Under a deal with the military court, Majid Khan, who has admitted being a courier for Al Qaeda, will give up his chance to call witnesses to his torture in return for being released as soon as next year.
White House press secretary Jen Psaki on Thursday said it is responsible for colleges to teach the idea that racism is embedded in the American system, dismissing criticism that such teaching aims at indoctrinating American youth. . . .
The coverage on COVID-19 has taken a strange turn in the legacy media. For a while now, cable news anchors have been pressing Dr. Anthony Fauci, Dr. Rochelle Walensky, and other administration members about continued mask-wearing and other restrictions for vaccinated individuals. Quite frankly, their answers never made any sense after the CDC put out guidance that vaccinated individuals who were exposed to a COVID-19 positive individual did not need to quarantine if they did not have symptoms.
That guidance meant that the vaccines effectively prevent illness from COVID-19, and data on breakthrough infections supported that idea weeks ago. The risk is approximately one in a million that a vaccinated individual will become ill and die from COVID-19. The CDC also noted in the reporting that the risk for this is in the expected demographic. That means the elderly with pre-existing conditions. So if you are under 65 and healthy and this news scares you, don’t ever get in your car, cross a city street, or use stairs or climb a ladder. Your lifetime odds of dying doing one of those is well under one in a thousand. . .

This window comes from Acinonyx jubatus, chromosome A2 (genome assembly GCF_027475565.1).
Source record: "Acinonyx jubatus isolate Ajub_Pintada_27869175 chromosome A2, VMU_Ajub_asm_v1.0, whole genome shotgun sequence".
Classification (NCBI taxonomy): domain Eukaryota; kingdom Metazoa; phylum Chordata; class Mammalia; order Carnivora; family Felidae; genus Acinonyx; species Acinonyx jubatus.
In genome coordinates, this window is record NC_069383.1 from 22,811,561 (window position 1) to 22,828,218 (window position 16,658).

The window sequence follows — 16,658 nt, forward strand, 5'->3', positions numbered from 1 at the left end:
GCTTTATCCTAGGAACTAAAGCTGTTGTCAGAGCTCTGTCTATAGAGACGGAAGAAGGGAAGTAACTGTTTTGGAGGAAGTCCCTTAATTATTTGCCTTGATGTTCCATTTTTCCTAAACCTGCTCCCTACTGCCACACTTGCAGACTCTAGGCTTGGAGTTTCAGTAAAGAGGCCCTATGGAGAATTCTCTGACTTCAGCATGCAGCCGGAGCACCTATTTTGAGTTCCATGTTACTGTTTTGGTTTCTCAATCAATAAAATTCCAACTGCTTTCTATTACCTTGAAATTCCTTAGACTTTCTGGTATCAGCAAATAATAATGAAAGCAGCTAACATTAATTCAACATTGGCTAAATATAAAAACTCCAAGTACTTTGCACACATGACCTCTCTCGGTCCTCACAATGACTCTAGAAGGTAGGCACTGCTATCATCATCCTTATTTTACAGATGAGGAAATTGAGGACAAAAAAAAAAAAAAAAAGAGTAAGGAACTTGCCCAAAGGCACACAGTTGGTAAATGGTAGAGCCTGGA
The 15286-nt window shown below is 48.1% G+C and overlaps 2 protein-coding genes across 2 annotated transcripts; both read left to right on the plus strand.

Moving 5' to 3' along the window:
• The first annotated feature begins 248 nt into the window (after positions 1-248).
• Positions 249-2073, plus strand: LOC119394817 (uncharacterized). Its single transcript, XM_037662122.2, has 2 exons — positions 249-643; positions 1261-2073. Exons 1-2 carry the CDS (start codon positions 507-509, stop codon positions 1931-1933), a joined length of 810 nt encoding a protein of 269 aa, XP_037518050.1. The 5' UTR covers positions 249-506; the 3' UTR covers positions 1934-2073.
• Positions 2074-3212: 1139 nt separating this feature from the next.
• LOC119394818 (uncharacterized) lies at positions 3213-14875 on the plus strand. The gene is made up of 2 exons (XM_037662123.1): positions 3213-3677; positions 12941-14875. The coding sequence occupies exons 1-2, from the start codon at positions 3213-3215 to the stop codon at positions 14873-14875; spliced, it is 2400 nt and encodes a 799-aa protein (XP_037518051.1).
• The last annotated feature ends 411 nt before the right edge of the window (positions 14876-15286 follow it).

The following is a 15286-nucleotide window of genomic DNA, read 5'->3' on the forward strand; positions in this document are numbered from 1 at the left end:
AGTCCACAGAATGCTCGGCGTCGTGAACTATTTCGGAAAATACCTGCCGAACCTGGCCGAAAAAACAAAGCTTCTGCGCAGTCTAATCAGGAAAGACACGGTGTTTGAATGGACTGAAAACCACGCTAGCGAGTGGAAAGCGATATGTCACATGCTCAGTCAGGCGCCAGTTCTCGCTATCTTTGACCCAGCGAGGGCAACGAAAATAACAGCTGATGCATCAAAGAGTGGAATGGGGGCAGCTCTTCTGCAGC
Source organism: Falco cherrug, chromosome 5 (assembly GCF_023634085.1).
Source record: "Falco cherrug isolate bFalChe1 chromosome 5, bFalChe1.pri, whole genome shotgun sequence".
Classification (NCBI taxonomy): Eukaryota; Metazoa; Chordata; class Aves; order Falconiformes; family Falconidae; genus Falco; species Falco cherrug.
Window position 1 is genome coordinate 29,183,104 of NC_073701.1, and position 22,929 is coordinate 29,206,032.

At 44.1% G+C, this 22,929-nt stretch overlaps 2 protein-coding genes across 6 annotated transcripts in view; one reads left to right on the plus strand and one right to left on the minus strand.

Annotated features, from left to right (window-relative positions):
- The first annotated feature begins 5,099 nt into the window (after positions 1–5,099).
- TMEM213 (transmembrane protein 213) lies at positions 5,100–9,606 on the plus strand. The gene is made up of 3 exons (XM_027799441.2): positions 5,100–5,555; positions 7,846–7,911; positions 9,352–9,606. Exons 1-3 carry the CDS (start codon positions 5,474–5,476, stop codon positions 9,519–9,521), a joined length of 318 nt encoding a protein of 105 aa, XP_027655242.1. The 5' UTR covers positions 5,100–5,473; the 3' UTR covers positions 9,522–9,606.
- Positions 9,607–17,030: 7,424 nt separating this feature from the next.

SAGE says it’s a ‘realistic possibility’ the Indian variant is 50% MORE infectious than dominant Kent strain and could lead to 1,000 Covid deaths and 10,000 hospital admissions a day by summer